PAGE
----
Figure 1: Anterior posterior fluoroscopic image of bilateral dorsal root ganglion stimulation leads on the L1 level.
Figure 2: Lateral fluoroscopic image of bilateral dorsal root ganglion stimulation leads on the L1 level.

At this point the right S2 foramen was aligned under fluoroscopy. A Tuohy needle was directed into the posterior S2 foramen and its position was confirmed on fluoroscopy. The lead loaded introducer was then passed through the anterior foramen and the electrodes were maneuvered such that the final position was with 1 contact anterior to the anterior wall of the sacral vertebral body (extraforaminal), 2 contacts intrasacral, and 1 contact in the sacral epidural space. A strain relief loop was created as previously described [4]. The introducer was then withdrawn into the Tuohy needle with the lead left in place. In withdrawing the Tuohy needle another small loop was placed subcutaneously for additional tensile strength. The lead position was checked again in the AP and lateral position. The same procedure was performed to place a lead on the left S2 DRG. Figures 3 and 4 depict the position of bilateral leads on the S2 level.

Figure 3: Anterior posterior fluoroscopic image of bilateral dorsal root ganglion stimulation leads on the S2 level. The trans-sacral-hiatus octode lead and battery for her previous conventional sacral neuromodulation therapy can be appreciated as well.
Figure 4: Lateral fluoroscopic image of bilateral dorsal root ganglion stimulation leads on the S2 level. The trans-sacral-hiatus octode lead for her previous conventional sacral neuromodulation therapy can be appreciated as well.

All 4 lead positions were then checked again and found to be in good position as well as their tension loops. The leads were then secured with Tegaderm. A marking was placed on the right buttock that was 4 cm transverse in the upper outer quadrant, since the patient’s ANS Genesis stimulator was implanted on the left side. 10 cc of 1.0% lidocaine mixed with 0.5% bupivacaine was used to anesthetize the incision site. An incision was made and a pocket was created. The leads were tunneled to the pocket as previously described [5]. The leads were connected to the pulse generator and impedances were confirmed. The incisions were irrigated with Bacitracin solution and the generator was anchored with 2.0 Ethibond. The right buttock wound was closed in layers by using 2.0 Vicryl and the skin was closed with staples. All 4 lead puncture sites were small and the leads were not visualized with manipulation of the puncture site. The lead placement puncture sites and the buttock incision were covered with Steristrips followed by gauze and Tegaderm.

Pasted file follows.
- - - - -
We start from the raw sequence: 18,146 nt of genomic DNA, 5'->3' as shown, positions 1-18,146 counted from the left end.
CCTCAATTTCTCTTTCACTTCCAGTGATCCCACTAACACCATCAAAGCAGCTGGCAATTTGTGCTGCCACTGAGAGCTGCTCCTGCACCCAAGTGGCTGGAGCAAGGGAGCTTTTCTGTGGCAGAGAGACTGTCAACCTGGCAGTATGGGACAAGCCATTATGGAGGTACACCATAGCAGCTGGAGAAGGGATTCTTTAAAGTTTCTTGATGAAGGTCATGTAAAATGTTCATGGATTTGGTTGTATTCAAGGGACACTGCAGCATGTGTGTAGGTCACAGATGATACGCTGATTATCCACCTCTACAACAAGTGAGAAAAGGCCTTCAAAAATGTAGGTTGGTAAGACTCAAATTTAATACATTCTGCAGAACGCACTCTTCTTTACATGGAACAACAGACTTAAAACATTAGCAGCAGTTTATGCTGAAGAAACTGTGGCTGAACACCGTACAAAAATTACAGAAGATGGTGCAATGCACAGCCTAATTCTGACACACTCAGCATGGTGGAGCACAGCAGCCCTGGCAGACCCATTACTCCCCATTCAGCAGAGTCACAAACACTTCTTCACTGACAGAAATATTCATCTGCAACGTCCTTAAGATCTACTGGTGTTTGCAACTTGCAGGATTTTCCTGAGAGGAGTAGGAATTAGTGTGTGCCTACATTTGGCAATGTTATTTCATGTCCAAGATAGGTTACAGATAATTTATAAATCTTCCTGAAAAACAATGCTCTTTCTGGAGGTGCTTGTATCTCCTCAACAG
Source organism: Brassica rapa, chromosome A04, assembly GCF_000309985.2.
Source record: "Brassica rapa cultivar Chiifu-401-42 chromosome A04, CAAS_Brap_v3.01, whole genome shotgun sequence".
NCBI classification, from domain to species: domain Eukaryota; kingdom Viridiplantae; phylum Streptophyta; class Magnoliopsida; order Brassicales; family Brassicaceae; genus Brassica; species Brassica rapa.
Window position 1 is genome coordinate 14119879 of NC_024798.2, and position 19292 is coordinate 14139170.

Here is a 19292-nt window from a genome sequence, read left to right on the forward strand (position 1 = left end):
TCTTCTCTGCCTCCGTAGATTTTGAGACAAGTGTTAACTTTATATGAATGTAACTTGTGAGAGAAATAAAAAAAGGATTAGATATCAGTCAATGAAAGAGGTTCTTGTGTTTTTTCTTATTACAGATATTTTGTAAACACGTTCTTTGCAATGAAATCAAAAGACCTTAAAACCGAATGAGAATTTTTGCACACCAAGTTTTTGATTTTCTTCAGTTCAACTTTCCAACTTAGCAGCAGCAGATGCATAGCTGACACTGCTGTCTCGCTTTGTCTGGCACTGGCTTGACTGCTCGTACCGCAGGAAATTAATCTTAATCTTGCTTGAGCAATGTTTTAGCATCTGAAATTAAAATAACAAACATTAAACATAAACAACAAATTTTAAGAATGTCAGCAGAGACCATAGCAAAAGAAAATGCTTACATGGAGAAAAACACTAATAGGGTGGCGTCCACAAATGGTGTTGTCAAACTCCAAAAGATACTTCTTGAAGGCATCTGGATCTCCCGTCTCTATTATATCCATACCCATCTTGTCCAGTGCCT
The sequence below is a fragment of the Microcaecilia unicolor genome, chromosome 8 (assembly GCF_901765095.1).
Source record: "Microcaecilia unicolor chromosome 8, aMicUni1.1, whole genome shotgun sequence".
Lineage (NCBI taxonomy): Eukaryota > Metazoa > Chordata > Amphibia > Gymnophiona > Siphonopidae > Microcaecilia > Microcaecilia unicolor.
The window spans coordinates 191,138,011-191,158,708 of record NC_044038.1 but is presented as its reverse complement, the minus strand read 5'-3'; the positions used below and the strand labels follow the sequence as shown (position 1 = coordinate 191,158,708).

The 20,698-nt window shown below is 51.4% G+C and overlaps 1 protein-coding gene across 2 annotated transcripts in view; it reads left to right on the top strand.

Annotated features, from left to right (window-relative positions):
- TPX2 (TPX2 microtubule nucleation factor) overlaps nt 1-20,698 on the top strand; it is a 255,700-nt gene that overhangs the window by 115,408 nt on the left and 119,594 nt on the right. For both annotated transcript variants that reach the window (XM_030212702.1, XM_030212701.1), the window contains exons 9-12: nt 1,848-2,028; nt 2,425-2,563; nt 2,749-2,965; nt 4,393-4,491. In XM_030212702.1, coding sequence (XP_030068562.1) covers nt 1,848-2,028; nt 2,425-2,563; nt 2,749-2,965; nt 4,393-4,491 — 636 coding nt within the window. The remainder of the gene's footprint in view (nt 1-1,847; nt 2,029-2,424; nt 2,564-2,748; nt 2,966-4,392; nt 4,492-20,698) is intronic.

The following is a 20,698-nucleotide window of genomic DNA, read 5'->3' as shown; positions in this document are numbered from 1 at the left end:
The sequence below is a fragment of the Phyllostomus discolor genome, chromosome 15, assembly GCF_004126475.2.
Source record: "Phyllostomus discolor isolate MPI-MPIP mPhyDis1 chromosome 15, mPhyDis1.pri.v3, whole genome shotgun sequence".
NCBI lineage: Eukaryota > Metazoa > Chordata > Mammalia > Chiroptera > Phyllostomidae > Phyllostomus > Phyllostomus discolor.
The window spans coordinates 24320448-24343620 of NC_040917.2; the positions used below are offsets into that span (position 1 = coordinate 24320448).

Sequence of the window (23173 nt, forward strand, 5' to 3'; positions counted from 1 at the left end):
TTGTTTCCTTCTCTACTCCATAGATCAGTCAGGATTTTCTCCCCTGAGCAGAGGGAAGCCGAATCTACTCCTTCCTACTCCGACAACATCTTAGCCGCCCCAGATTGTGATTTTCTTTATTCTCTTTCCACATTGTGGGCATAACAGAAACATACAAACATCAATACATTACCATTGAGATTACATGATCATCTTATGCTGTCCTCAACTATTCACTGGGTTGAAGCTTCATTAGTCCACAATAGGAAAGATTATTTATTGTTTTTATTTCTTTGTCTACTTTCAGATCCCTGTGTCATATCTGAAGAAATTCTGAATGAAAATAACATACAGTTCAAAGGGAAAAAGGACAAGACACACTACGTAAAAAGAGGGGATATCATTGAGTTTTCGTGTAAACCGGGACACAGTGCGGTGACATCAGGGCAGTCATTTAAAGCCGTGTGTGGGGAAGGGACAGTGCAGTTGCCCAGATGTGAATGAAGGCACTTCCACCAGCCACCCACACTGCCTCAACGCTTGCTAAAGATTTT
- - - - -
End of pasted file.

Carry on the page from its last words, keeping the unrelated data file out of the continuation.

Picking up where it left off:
On four-month follow-up, the patient still reports >90% pain relief from the stimulator therapy with concomitant improvements in daily functioning. The improvement in pain control allowed her to discontinue her oxycodone, which was causing her to suffer from side effects before.

3. Discussion

The aim of this report was to describe the successful application of DRG stimulation for chronic coccydynia. Coccydynia is prevalent and can be difficult to treat in chronic cases. Factors associated with increased risk of developing coccydynia include obesity and female gender [6]; women are 5 times more likely to develop coccydynia than men. The most common etiology of coccydynia is trauma, consistent with the presented case. External trauma usually occurs due to a backwards fall, leading to a bruised, dislocated, or broken coccyx [7]. Patients typically present complaining of “tailbone pain.” The pain will usually be worse with prolonged sitting, leaning back while seated, prolonged standing, and rising from a seated position. X-ray and magnetic resonance imaging can be used to evaluate for the presence of fractures, degenerative changes, or masses. Most cases of coccydynia resolve within weeks to months with or without conservative treatment [8]. Conservative treatment consists of cushions, the application of heat and cold, nonsteroidal anti-inflammatory drugs, and transcutaneous electrical nerve stimulation.